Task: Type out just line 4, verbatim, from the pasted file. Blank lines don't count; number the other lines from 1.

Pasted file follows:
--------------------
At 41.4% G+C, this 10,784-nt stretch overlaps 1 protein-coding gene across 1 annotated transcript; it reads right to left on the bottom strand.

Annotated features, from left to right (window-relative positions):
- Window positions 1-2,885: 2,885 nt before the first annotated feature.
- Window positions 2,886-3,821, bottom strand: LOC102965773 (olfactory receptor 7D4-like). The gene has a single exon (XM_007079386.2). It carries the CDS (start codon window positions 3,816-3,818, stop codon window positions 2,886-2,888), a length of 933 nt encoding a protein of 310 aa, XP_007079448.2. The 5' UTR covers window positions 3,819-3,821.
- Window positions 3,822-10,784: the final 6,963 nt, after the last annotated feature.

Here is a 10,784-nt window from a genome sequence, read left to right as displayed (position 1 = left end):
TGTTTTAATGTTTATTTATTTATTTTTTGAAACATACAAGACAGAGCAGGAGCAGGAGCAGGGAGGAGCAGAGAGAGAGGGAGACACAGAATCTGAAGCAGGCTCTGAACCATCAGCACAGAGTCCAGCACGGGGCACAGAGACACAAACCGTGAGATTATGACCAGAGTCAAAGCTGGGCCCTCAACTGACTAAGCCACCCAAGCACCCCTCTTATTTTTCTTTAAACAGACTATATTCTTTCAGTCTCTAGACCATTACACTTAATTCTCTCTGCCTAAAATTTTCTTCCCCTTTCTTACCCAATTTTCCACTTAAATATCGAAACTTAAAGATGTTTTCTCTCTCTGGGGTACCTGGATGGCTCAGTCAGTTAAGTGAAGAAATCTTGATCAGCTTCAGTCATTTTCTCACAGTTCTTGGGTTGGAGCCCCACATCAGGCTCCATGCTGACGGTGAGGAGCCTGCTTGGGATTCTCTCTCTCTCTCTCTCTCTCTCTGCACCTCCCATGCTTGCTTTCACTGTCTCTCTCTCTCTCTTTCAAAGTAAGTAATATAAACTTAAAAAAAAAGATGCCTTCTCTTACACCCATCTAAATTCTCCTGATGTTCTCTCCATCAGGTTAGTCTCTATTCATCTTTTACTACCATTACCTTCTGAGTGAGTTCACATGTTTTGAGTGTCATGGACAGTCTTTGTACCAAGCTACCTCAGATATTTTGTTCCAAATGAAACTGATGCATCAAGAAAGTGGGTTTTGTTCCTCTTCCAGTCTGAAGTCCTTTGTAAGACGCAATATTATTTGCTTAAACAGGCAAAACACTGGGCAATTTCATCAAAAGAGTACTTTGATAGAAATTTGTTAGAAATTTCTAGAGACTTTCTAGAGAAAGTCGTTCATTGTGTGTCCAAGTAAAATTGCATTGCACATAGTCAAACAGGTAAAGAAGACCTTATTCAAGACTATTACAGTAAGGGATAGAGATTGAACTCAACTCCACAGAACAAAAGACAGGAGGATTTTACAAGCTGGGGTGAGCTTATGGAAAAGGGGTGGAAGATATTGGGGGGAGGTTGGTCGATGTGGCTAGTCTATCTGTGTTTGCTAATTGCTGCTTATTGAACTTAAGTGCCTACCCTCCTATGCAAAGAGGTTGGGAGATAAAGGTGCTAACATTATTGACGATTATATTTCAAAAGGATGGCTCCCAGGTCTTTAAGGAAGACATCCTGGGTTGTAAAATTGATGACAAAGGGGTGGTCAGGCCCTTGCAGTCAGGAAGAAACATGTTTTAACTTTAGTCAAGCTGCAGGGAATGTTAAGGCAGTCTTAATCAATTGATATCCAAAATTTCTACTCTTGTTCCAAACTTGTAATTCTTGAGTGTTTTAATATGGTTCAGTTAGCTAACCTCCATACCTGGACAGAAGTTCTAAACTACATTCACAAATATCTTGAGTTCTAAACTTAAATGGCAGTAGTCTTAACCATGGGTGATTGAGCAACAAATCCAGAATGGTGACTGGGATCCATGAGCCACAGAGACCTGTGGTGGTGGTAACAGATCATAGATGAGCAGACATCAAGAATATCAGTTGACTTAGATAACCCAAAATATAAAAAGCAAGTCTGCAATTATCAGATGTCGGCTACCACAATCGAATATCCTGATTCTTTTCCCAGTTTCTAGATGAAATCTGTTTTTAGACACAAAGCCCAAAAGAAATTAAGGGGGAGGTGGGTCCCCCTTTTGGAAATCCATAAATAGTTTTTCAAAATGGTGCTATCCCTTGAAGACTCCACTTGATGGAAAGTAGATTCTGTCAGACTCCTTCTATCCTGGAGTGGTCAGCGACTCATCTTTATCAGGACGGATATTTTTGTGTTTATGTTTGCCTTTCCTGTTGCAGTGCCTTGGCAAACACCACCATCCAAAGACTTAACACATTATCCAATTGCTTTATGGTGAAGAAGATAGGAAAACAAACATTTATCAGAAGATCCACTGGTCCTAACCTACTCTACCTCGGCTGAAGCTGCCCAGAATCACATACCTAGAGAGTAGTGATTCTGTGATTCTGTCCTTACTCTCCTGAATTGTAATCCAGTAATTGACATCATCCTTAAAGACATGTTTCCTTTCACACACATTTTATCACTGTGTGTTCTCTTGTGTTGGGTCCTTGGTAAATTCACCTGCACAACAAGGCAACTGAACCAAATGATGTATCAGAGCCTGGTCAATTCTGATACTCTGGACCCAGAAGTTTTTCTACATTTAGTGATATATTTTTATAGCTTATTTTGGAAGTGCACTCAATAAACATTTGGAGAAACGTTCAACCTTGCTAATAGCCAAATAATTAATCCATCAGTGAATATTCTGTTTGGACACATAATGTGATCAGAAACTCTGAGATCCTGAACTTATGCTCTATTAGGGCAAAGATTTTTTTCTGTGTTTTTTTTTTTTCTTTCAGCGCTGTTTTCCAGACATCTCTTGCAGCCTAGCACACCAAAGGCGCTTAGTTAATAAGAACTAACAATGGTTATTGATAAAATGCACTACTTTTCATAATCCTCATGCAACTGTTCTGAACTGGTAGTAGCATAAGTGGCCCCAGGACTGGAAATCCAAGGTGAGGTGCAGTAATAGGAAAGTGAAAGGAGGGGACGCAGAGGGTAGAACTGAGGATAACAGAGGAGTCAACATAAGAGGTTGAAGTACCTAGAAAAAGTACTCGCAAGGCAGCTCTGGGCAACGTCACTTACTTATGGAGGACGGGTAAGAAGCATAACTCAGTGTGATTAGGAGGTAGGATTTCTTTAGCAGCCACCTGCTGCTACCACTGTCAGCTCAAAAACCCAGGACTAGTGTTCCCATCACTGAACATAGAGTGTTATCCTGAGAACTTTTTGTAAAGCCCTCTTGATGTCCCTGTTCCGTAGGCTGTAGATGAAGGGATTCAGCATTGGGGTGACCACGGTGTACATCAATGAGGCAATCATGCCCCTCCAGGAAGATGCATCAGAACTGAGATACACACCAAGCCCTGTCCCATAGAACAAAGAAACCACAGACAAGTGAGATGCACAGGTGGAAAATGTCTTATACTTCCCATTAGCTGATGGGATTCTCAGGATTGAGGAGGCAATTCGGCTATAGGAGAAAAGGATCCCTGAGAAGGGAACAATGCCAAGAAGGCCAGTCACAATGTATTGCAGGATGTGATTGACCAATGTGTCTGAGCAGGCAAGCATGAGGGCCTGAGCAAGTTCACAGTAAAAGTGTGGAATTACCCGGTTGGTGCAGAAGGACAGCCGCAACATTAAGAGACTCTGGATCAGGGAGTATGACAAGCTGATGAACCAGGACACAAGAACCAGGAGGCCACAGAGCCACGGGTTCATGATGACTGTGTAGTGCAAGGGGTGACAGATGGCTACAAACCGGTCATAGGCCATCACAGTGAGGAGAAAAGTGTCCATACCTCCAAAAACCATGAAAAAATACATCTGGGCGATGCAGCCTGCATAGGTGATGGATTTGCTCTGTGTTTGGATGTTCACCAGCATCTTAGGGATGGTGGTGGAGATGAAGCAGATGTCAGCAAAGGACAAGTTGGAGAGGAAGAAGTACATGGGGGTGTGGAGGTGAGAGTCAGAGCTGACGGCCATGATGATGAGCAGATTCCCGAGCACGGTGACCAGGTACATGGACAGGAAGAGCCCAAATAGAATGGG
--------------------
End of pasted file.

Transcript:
- Window positions 2,886-3,821, bottom strand: LOC102965773 (olfactory receptor 7D4-like). The gene has a single exon (XM_007079386.2). It carries the CDS (start codon window positions 3,816-3,818, stop codon window positions 2,886-2,888), a length of 933 nt encoding a protein of 310 aa, XP_007079448.2. The 5' UTR covers window positions 3,819-3,821.